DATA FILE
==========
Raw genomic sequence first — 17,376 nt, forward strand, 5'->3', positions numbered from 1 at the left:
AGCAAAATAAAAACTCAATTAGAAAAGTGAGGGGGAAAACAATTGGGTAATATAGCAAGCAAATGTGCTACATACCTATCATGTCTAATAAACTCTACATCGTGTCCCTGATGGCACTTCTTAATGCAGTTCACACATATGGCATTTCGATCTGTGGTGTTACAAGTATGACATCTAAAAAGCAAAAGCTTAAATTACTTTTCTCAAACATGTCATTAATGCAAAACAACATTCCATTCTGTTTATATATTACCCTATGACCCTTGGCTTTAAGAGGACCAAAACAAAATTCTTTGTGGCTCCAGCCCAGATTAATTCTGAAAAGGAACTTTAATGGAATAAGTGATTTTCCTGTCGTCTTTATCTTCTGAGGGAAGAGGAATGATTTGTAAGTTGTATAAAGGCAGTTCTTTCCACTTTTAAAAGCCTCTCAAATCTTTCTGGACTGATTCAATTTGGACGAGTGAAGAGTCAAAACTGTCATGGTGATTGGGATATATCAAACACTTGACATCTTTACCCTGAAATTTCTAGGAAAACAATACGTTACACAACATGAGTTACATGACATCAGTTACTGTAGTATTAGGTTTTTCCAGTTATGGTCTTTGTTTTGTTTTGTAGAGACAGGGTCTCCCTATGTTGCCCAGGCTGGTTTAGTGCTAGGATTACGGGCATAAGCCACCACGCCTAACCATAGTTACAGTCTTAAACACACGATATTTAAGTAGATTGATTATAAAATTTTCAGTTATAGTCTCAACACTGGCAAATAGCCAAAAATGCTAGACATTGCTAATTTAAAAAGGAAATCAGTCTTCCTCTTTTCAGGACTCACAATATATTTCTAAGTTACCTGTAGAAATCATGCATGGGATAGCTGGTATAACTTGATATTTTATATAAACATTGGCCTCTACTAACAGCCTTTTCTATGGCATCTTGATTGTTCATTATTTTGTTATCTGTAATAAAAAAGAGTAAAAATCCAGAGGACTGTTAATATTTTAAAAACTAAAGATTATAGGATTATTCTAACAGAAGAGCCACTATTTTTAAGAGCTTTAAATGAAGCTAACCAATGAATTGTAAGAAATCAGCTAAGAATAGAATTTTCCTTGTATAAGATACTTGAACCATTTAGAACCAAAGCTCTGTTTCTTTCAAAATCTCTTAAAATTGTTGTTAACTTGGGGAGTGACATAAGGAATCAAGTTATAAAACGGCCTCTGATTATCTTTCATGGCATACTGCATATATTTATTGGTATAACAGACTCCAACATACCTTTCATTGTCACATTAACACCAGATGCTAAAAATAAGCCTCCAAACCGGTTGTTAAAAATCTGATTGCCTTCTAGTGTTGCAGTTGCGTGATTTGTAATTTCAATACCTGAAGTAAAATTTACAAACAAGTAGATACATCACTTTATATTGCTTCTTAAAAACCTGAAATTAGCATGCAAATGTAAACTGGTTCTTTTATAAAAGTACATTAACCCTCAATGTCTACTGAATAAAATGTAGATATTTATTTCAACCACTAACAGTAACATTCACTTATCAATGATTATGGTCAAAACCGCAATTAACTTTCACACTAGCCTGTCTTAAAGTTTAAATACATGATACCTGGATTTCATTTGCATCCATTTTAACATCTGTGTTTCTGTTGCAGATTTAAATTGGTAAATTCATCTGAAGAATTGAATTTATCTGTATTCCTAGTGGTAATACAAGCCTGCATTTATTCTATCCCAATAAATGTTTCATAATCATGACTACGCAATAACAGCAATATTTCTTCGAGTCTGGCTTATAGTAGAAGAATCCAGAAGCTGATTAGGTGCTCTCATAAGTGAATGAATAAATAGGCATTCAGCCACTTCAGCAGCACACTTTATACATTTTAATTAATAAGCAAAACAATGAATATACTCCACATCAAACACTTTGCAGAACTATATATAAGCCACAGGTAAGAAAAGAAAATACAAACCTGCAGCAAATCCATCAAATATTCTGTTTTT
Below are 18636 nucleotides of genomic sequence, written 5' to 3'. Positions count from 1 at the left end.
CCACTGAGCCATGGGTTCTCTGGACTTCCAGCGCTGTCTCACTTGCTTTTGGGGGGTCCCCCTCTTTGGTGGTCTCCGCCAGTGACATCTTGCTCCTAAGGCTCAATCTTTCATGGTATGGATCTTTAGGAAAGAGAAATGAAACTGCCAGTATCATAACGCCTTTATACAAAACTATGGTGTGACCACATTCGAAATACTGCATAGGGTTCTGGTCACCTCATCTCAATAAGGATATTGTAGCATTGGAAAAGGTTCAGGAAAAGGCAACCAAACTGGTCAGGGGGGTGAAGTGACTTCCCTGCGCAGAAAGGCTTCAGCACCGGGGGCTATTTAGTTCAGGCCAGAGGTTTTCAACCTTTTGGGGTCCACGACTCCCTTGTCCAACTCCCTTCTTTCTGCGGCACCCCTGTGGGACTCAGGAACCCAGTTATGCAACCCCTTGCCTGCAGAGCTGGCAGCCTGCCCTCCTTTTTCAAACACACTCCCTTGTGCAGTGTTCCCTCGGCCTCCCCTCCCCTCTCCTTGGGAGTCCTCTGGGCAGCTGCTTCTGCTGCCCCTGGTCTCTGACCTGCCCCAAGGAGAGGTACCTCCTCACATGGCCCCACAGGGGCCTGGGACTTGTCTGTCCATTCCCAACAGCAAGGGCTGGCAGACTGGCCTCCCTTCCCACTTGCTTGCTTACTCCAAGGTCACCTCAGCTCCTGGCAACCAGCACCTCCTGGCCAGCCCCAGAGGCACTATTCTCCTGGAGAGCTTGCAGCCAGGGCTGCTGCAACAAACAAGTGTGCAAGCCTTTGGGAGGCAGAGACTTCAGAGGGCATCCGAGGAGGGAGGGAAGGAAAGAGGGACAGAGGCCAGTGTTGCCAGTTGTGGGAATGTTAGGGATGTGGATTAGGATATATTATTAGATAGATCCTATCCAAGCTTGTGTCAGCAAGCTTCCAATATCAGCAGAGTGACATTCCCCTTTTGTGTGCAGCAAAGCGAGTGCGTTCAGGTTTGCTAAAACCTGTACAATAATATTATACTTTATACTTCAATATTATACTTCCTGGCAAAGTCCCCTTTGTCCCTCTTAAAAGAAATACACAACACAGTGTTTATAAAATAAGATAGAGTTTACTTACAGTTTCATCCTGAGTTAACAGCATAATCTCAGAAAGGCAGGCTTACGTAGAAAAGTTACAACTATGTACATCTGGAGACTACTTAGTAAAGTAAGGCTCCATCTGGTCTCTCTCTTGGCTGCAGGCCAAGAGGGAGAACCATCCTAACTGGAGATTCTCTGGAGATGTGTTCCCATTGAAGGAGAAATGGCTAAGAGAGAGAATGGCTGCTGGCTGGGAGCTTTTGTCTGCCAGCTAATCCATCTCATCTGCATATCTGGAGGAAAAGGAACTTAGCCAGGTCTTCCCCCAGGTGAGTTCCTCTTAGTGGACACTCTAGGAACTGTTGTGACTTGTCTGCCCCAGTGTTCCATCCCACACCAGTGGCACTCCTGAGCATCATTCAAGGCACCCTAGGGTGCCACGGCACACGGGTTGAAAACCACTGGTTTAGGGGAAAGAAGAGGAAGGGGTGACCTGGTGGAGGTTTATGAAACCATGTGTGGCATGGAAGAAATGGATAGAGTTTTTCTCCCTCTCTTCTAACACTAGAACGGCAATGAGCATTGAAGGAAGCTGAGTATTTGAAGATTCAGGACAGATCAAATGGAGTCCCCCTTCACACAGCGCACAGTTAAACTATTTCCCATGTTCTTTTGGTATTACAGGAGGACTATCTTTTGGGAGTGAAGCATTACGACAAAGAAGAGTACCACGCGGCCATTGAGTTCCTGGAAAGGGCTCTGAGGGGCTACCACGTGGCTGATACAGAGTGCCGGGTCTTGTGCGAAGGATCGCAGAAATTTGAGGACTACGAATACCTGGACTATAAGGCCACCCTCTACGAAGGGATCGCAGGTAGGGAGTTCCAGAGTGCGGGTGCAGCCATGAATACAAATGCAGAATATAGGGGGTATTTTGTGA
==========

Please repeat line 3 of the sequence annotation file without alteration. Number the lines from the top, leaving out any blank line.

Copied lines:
Below are 18636 nucleotides of genomic sequence, written 5' to 3'. Positions count from 1 at the left end.